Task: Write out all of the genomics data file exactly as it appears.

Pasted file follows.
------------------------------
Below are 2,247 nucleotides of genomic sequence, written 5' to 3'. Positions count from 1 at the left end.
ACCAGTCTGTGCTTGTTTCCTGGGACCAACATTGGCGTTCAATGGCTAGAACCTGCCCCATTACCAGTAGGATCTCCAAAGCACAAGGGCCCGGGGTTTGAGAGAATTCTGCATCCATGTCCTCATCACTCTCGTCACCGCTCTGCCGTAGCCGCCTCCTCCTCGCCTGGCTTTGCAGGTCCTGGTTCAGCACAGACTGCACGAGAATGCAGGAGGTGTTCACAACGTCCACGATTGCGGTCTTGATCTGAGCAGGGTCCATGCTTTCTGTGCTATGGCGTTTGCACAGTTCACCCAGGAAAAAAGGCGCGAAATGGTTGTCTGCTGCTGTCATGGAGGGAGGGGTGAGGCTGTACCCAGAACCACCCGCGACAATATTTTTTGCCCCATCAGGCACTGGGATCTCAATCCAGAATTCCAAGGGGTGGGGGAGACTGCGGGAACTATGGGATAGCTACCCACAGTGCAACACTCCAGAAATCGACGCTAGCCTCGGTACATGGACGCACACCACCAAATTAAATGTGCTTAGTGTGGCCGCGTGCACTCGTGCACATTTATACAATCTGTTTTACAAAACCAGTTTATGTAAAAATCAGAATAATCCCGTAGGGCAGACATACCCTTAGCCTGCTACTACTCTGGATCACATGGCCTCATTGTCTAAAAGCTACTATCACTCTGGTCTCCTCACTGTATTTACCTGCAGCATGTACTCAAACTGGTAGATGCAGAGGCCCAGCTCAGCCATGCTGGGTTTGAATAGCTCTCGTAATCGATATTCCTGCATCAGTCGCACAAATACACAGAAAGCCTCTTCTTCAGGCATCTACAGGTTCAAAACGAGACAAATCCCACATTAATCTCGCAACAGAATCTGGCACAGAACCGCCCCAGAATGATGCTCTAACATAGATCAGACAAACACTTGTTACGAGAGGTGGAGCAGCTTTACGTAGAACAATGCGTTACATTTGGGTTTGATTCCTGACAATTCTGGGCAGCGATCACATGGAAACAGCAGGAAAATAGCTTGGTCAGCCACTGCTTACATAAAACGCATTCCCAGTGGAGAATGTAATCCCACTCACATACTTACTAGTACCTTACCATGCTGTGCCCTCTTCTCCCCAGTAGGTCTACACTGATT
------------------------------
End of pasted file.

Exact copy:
Below are 2,247 nucleotides of genomic sequence, written 5' to 3'. Positions count from 1 at the left end.
ACCAGTCTGTGCTTGTTTCCTGGGACCAACATTGGCGTTCAATGGCTAGAACCTGCCCCATTACCAGTAGGATCTCCAAAGCACAAGGGCCCGGGGTTTGAGAGAATTCTGCATCCATGTCCTCATCACTCTCGTCACCGCTCTGCCGTAGCCGCCTCCTCCTCGCCTGGCTTTGCAGGTCCTGGTTCAGCACAGACTGCACGAGAATGCAGGAGGTGTTCACAACGTCCACGATTGCGGTCTTGATCTGAGCAGGGTCCATGCTTTCTGTGCTATGGCGTTTGCACAGTTCACCCAGGAAAAAAGGCGCGAAATGGTTGTCTGCTGCTGTCATGGAGGGAGGGGTGAGGCTGTACCCAGAACCACCCGCGACAATATTTTTTGCCCCATCAGGCACTGGGATCTCAATCCAGAATTCCAAGGGGTGGGGGAGACTGCGGGAACTATGGGATAGCTACCCACAGTGCAACACTCCAGAAATCGACGCTAGCCTCGGTACATGGACGCACACCACCAAATTAAATGTGCTTAGTGTGGCCGCGTGCACTCGTGCACATTTATACAATCTGTTTTACAAAACCAGTTTATGTAAAAATCAGAATAATCCCGTAGGGCAGACATACCCTTAGCCTGCTACTACTCTGGATCACATGGCCTCATTGTCTAAAAGCTACTATCACTCTGGTCTCCTCACTGTATTTACCTGCAGCATGTACTCAAACTGGTAGATGCAGAGGCCCAGCTCAGCCATGCTGGGTTTGAATAGCTCTCGTAATCGATATTCCTGCATCAGTCGCACAAATACACAGAAAGCCTCTTCTTCAGGCATCTACAGGTTCAAAACGAGACAAATCCCACATTAATCTCGCAACAGAATCTGGCACAGAACCGCCCCAGAATGATGCTCTAACATAGATCAGACAAACACTTGTTACGAGAGGTGGAGCAGCTTTACGTAGAACAATGCGTTACATTTGGGTTTGATTCCTGACAATTCTGGGCAGCGATCACATGGAAACAGCAGGAAAATAGCTTGGTCAGCCACTGCTTACATAAAACGCATTCCCAGTGGAGAATGTAATCCCACTCACATACTTACTAGTACCTTACCATGCTGTGCCCTCTTCTCCCCAGTAGGTCTACACTGATT